Two years ago today, my friend and poet FA Nettelbeck died. A month earlier Four Minutes to Midnight published his final book of poetry, Happy Hour, with illustrations by Sophie Jodoin. I had planned to perhaps visit him over the holidays that year, take a trip with my brother down to the backwoods of Oregon, with a box of books in tow. Those plans fell apart, and in the new year, I was contacted by his sister Sandra, first to let me know that he was in the hospital, and soon after to let me know that he had died. I didn’t know that he had a sister. She didn’t know that he had a publisher.
I wrote briefly about our time “together” shortly after his death, and today, it’s weighing real heavy on me again. Things are looking pretty ugly to me right now, with a lot of blame to go around in this frigid country. The list is long, and probably not worth mentioning here, but the world looks a lot like he saw it, and I wish he could write it down for me. Set it on the page, or at least the screen.
I’m far from a poet, much less a critic, but I do know what affects me. Fred’s poems speak so strongly to me because of the razor’s edge they ride between wild experimentation and brutal authenticity. Nettelbeck cooly skinned the surface of America and brought to it the depth of his lived experience there. He threw down a bloody, bold-faced challenge to all the squares, and he lived that challenge til it buried him. Sometimes, he managed to hit the sublime, and I think he had his buddy Burroughs beat on that point. A cut-up poem that’ll actually make you cry is a damn rare thing…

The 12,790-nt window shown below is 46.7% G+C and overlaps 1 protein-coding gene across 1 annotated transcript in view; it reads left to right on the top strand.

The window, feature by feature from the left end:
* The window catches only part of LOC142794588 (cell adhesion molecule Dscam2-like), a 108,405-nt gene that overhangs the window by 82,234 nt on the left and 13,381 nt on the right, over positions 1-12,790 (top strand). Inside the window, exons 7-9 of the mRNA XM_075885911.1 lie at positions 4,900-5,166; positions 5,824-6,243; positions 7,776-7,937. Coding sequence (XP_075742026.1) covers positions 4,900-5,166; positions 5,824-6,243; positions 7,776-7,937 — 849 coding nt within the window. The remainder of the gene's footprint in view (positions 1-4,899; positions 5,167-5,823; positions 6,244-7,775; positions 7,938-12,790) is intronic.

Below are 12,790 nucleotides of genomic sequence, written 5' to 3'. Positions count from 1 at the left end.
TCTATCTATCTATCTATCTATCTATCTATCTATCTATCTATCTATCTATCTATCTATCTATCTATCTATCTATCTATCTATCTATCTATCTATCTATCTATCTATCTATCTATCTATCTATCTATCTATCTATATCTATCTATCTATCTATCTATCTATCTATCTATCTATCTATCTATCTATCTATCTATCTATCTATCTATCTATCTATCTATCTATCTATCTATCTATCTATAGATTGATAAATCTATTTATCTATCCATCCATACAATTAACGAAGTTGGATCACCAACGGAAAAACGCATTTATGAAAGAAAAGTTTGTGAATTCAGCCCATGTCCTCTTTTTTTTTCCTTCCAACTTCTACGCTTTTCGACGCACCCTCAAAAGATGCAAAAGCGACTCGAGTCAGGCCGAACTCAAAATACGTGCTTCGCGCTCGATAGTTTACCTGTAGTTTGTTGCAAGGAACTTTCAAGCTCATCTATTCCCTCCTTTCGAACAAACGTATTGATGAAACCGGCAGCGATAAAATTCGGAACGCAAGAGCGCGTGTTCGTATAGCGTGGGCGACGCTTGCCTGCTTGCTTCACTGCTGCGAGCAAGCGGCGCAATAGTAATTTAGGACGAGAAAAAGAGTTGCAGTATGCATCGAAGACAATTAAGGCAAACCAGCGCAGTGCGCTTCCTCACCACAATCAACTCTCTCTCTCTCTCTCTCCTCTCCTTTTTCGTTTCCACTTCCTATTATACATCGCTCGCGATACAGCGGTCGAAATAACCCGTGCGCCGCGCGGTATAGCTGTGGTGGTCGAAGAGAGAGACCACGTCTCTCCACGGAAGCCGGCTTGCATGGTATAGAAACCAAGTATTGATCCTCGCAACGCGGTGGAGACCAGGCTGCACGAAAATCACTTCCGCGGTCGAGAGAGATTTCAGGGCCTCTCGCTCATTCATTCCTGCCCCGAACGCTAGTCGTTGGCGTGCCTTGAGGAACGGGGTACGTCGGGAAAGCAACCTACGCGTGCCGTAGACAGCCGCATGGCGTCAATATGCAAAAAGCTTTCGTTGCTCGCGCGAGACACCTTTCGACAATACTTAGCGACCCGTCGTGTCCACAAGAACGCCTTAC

There are a smattering of his words, and some heart-felt appreciation of them online (Owen Hill’s tribute is particularly insightful—Nettelbeck’s poetry points to the elephant in the room…), but his own website has long since been taken down by the internet providers (thankfully his blog still exists, though who knows for how long).
While I was traveling in Berlin two summers ago, I had my laptop stolen, and along with it all the email correspondences I shared with Fred, and all the working files for the book. There’s nothing left but the books themselves, printed in an edition of 350 numbered copies. It’s unsettling to think that this is all that’s left between us. But it’s why we made the books. It is why we need to keep making books.
And it’s strange to think about how John and I ended up putting out Happy Hour. How a poet as important as him ended up being published by two design kids in the Mile End, Montréal. How marginalised culture gets sustained, and how much responsibility lies therein.
I don’t think we’ve done a particularly good job to be honest, but we’ll keep trying, because, yes, this is important.
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